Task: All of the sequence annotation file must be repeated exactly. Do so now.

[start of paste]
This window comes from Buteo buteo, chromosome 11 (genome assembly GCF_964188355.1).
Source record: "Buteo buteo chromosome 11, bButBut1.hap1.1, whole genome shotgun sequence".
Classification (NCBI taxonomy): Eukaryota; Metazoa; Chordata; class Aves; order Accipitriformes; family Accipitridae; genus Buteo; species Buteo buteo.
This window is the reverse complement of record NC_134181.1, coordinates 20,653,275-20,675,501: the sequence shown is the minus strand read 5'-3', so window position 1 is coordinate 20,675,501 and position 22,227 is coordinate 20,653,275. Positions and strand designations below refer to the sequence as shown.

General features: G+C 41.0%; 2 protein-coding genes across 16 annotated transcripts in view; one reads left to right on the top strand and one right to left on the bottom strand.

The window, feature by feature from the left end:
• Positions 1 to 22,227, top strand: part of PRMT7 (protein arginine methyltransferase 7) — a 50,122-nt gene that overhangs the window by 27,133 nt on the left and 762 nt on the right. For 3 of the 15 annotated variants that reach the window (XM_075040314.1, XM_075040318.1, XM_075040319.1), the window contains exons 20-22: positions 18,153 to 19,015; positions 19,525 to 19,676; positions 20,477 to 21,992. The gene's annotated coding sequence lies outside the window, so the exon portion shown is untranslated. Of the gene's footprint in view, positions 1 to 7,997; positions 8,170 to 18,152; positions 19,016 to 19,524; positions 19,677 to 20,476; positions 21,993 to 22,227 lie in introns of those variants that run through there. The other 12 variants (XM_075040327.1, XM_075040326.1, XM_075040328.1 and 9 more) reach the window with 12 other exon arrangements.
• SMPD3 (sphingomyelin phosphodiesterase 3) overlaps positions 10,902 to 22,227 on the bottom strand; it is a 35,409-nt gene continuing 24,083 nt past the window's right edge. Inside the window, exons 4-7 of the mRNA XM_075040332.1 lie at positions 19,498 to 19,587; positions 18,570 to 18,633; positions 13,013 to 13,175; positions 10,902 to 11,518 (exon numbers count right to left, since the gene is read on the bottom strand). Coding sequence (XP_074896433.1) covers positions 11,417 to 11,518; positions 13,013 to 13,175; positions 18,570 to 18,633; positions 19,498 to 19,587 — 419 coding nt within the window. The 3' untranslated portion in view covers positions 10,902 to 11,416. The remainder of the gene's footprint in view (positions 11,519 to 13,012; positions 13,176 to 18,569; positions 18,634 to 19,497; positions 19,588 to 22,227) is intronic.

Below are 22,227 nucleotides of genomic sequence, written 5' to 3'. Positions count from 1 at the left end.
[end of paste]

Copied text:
This window comes from Buteo buteo, chromosome 11 (genome assembly GCF_964188355.1).
Source record: "Buteo buteo chromosome 11, bButBut1.hap1.1, whole genome shotgun sequence".
Classification (NCBI taxonomy): Eukaryota; Metazoa; Chordata; class Aves; order Accipitriformes; family Accipitridae; genus Buteo; species Buteo buteo.
This window is the reverse complement of record NC_134181.1, coordinates 20,653,275-20,675,501: the sequence shown is the minus strand read 5'-3', so window position 1 is coordinate 20,675,501 and position 22,227 is coordinate 20,653,275. Positions and strand designations below refer to the sequence as shown.

General features: G+C 41.0%; 2 protein-coding genes across 16 annotated transcripts in view; one reads left to right on the top strand and one right to left on the bottom strand.

The window, feature by feature from the left end:
• Positions 1 to 22,227, top strand: part of PRMT7 (protein arginine methyltransferase 7) — a 50,122-nt gene that overhangs the window by 27,133 nt on the left and 762 nt on the right. For 3 of the 15 annotated variants that reach the window (XM_075040314.1, XM_075040318.1, XM_075040319.1), the window contains exons 20-22: positions 18,153 to 19,015; positions 19,525 to 19,676; positions 20,477 to 21,992. The gene's annotated coding sequence lies outside the window, so the exon portion shown is untranslated. Of the gene's footprint in view, positions 1 to 7,997; positions 8,170 to 18,152; positions 19,016 to 19,524; positions 19,677 to 20,476; positions 21,993 to 22,227 lie in introns of those variants that run through there. The other 12 variants (XM_075040327.1, XM_075040326.1, XM_075040328.1 and 9 more) reach the window with 12 other exon arrangements.
• SMPD3 (sphingomyelin phosphodiesterase 3) overlaps positions 10,902 to 22,227 on the bottom strand; it is a 35,409-nt gene continuing 24,083 nt past the window's right edge. Inside the window, exons 4-7 of the mRNA XM_075040332.1 lie at positions 19,498 to 19,587; positions 18,570 to 18,633; positions 13,013 to 13,175; positions 10,902 to 11,518 (exon numbers count right to left, since the gene is read on the bottom strand). Coding sequence (XP_074896433.1) covers positions 11,417 to 11,518; positions 13,013 to 13,175; positions 18,570 to 18,633; positions 19,498 to 19,587 — 419 coding nt within the window. The 3' untranslated portion in view covers positions 10,902 to 11,416. The remainder of the gene's footprint in view (positions 11,519 to 13,012; positions 13,176 to 18,569; positions 18,634 to 19,497; positions 19,588 to 22,227) is intronic.

Below are 22,227 nucleotides of genomic sequence, written 5' to 3'. Positions count from 1 at the left end.